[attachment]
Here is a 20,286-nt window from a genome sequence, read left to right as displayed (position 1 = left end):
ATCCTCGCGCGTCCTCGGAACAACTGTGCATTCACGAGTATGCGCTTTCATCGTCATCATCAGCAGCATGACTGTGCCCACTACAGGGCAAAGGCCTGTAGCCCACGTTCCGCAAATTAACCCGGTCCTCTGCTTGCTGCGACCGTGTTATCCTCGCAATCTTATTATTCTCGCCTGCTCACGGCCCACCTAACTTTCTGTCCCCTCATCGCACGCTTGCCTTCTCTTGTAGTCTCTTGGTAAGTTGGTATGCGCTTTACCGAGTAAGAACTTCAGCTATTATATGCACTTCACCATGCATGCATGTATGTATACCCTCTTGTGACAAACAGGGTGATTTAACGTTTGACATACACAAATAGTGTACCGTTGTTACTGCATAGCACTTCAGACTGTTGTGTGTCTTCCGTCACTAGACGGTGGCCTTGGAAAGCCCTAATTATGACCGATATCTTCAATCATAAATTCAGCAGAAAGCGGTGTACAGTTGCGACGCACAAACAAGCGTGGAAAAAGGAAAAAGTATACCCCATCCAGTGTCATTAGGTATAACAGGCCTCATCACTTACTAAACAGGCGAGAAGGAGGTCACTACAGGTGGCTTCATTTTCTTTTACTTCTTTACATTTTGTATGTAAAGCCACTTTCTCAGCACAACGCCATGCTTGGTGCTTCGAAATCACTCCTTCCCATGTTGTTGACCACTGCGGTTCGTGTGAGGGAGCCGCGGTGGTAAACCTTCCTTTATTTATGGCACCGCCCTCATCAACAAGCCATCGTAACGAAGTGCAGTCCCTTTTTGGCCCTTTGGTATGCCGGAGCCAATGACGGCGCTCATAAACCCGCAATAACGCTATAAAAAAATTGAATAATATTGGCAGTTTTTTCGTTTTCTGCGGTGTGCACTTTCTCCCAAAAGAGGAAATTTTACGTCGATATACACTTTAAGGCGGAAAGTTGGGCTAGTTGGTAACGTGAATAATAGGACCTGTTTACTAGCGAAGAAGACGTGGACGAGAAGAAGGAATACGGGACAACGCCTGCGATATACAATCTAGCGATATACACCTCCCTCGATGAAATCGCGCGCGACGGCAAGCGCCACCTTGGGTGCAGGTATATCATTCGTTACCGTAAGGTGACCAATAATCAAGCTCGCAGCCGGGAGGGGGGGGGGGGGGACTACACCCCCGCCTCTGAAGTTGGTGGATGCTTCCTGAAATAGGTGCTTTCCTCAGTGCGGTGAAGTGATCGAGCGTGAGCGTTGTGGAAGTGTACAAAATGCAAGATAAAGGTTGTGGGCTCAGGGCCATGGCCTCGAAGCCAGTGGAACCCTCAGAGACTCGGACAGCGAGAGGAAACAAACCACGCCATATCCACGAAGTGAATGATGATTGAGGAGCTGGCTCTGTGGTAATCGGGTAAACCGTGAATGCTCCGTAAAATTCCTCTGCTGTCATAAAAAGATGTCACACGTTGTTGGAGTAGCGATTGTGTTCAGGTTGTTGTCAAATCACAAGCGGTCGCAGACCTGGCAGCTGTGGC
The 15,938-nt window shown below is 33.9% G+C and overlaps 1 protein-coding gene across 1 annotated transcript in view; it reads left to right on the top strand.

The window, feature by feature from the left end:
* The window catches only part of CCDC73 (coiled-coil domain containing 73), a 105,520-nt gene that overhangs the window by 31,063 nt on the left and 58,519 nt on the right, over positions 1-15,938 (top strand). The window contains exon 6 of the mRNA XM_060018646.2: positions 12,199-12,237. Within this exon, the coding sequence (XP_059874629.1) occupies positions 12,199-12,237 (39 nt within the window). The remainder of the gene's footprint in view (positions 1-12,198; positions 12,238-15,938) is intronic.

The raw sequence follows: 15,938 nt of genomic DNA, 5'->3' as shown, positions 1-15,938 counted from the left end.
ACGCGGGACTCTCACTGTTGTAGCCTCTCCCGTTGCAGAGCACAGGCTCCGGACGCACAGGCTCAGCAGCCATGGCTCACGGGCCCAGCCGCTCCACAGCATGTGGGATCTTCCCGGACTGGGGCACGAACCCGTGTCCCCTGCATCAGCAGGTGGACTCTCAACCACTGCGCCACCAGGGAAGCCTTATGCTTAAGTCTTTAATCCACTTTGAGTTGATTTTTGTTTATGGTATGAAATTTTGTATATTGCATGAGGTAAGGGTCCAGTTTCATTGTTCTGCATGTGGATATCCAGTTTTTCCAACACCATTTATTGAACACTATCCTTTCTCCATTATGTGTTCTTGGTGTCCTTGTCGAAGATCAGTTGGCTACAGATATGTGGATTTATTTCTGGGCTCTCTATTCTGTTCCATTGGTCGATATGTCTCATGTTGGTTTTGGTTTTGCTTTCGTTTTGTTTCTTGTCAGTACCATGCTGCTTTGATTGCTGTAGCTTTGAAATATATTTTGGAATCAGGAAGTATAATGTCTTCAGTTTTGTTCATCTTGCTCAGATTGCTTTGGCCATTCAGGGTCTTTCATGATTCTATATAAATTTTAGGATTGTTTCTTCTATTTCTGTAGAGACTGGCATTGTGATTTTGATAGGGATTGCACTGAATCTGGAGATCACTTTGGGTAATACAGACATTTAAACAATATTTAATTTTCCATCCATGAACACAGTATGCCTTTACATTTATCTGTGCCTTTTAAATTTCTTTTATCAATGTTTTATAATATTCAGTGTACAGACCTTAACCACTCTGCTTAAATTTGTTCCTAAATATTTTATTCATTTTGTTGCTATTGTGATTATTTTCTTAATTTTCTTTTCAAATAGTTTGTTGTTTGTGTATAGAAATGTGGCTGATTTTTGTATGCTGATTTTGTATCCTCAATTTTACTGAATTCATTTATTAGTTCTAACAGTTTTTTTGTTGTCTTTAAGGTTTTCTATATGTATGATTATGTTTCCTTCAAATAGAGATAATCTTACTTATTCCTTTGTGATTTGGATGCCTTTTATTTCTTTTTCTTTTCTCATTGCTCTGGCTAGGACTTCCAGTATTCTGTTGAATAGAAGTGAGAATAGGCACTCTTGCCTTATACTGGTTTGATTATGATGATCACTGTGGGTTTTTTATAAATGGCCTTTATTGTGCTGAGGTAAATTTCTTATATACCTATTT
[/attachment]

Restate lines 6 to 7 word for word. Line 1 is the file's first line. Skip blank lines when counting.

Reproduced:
The raw sequence follows: 15,938 nt of genomic DNA, 5'->3' as shown, positions 1-15,938 counted from the left end.
ACGCGGGACTCTCACTGTTGTAGCCTCTCCCGTTGCAGAGCACAGGCTCCGGACGCACAGGCTCAGCAGCCATGGCTCACGGGCCCAGCCGCTCCACAGCATGTGGGATCTTCCCGGACTGGGGCACGAACCCGTGTCCCCTGCATCAGCAGGTGGACTCTCAACCACTGCGCCACCAGGGAAGCCTTATGCTTAAGTCTTTAATCCACTTTGAGTTGATTTTTGTTTATGGTATGAAATTTTGTATATTGCATGAGGTAAGGGTCCAGTTTCATTGTTCTGCATGTGGATATCCAGTTTTTCCAACACCATTTATTGAACACTATCCTTTCTCCATTATGTGTTCTTGGTGTCCTTGTCGAAGATCAGTTGGCTACAGATATGTGGATTTATTTCTGGGCTCTCTATTCTGTTCCATTGGTCGATATGTCTCATGTTGGTTTTGGTTTTGCTTTCGTTTTGTTTCTTGTCAGTACCATGCTGCTTTGATTGCTGTAGCTTTGAAATATATTTTGGAATCAGGAAGTATAATGTCTTCAGTTTTGTTCATCTTGCTCAGATTGCTTTGGCCATTCAGGGTCTTTCATGATTCTATATAAATTTTAGGATTGTTTCTTCTATTTCTGTAGAGACTGGCATTGTGATTTTGATAGGGATTGCACTGAATCTGGAGATCACTTTGGGTAATACAGACATTTAAACAATATTTAATTTTCCATCCATGAACACAGTATGCCTTTACATTTATCTGTGCCTTTTAAATTTCTTTTATCAATGTTTTATAATATTCAGTGTACAGACCTTAACCACTCTGCTTAAATTTGTTCCTAAATATTTTATTCATTTTGTTGCTATTGTGATTATTTTCTTAATTTTCTTTTCAAATAGTTTGTTGTTTGTGTATAGAAATGTGGCTGATTTTTGTATGCTGATTTTGTATCCTCAATTTTACTGAATTCATTTATTAGTTCTAACAGTTTTTTTGTTGTCTTTAAGGTTTTCTATATGTATGATTATGTTTCCTTCAAATAGAGATAATCTTACTTATTCCTTTGTGATTTGGATGCCTTTTATTTCTTTTTCTTTTCTCATTGCTCTGGCTAGGACTTCCAGTATTCTGTTGAATAGAAGTGAGAATAGGCACTCTTGCCTTATACTGGTTTGATTATGATGATCACTGTGGGTTTTTTATAAATGGCCTTTATTGTGCTGAGGTAAATTTCTTATATACCTATTT